Mariola Marzouk, Financial Crime and Fraud Strategist at BAE Systems Applied Intelligence
The battle between financial institutions and cyber criminals is a constant one, where the attackers often have the upper hand.
Governments are trying to stem the tide through cyber assessment frameworks and regulations, but criminals and their associates are responding with sophisticated counter measures to preserve their lucrative business.
A well structured ecosystem of partners appears to be the criminal’s strongest weapon, impenetrable to law enforcement agencies that are suffering from a shortage of skills and technical resources – it took the FBI all of two years to infiltrate The Dark Markets forum where some 2,500 criminals were trading stolen financial information and more.
Bringing hackers to justice is a greater challenge than arresting them, not to mention recovering the stolen funds. The evidence needed in court might be overseas, deleted or encrypted. Moreover, lawyers may lack the knowledge and skills in translating complicated technical information to make a jury understand the intricacies of such cases.
In a case called ‘malware-enabled money laundering’, an Eastern European gang used malware to transfer almost £1m from five compromised bank accounts through 166 ‘mule’accounts. The money was later withdrawn at various currency exchanges across London. While the Metropolitan police did manage to infiltrate their operations and prosecute those responsible, only £190,000 has ever been recovered.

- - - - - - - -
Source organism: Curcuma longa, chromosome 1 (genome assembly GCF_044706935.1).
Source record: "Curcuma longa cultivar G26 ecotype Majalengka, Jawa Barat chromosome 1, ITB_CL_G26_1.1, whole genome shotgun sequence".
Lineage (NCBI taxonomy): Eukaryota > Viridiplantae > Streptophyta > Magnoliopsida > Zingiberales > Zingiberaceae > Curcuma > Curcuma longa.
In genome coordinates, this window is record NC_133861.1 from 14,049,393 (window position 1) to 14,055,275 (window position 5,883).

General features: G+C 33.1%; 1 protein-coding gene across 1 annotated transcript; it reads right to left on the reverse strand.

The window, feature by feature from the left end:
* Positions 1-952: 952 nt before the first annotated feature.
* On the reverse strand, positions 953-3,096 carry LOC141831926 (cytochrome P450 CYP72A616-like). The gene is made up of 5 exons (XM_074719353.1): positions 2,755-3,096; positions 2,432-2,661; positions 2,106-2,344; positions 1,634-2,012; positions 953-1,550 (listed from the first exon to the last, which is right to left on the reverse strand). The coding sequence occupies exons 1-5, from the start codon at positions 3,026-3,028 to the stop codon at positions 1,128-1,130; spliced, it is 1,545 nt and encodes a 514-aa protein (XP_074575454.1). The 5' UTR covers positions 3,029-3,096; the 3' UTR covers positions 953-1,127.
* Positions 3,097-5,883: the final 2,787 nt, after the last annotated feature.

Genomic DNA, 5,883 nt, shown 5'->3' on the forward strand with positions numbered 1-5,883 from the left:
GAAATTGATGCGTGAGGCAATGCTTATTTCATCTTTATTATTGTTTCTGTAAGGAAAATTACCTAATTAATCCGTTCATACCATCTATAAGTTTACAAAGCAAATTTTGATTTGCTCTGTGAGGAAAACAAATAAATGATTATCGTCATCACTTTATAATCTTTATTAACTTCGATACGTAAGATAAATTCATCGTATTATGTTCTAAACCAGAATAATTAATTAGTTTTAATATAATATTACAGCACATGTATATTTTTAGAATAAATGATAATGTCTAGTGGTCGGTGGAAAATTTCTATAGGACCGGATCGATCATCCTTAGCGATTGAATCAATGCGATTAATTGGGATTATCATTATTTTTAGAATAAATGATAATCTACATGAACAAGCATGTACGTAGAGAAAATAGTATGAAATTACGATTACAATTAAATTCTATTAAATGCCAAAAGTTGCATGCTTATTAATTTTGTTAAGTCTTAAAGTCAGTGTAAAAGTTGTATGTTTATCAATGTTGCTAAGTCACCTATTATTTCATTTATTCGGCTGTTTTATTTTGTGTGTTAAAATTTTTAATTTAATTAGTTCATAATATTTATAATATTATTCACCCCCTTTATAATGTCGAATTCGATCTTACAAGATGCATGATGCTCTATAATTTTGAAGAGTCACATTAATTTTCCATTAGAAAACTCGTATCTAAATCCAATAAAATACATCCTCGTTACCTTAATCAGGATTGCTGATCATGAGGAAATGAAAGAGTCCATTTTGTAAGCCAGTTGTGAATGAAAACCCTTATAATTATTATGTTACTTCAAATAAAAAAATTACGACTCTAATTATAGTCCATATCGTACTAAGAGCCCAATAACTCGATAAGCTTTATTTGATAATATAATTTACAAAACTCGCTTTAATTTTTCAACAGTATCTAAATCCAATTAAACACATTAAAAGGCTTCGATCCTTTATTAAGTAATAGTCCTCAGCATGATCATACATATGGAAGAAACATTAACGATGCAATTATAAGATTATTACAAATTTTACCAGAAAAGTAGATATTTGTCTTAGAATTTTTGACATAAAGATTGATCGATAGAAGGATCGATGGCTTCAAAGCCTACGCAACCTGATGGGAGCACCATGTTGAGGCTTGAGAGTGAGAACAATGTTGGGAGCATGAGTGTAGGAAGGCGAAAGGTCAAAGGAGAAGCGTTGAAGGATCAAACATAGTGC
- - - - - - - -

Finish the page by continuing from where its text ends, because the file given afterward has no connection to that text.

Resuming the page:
Fighting cybercrime is not a lost cause. Far from it. Financial institutions and governments can disrupt the organised gangs by putting the compliance departments at the frontline and arming them with the knowledge, tools and support they need to prevent hackers from moving the illicit money around.
This might embrace a number of ploys, such as utilising unsuspecting citizens,recruited as money mules with lucrative home employment offers, or criminals compensating each other with stolen credit/debit cards. Using prepaid cards is also popular, as they offer a cheaper alternative to hiring money mules and can be readily purchased anonymously. Further, criminals can use synthetic identities to pass the KYC (Know Your Customer) screening and thus apply for reloadable prepaid cards that have the same use as debit, ATM or credit cards.
The list of scams is seemingly getting longer as the cyber gangs tap into more ways to exploit financial institutions. On the plus side, there are anti-financial crime technology vendors innovating with machine learning, AI(Artificial Intelligence) and blockchain, but also growing public private collaboration initiatives with cyber threats as one of the key focus areas.
What the compliance departments can do now to take control over the cyber threats is to create an ecosystem of partners embracing counterparties, law enforcement and technology vendors. Such collaboration will not only enable information, resource and capability sharing, but also deliver a powerful collective response to cyber crimes by blocking the ‘dirty money’ flow.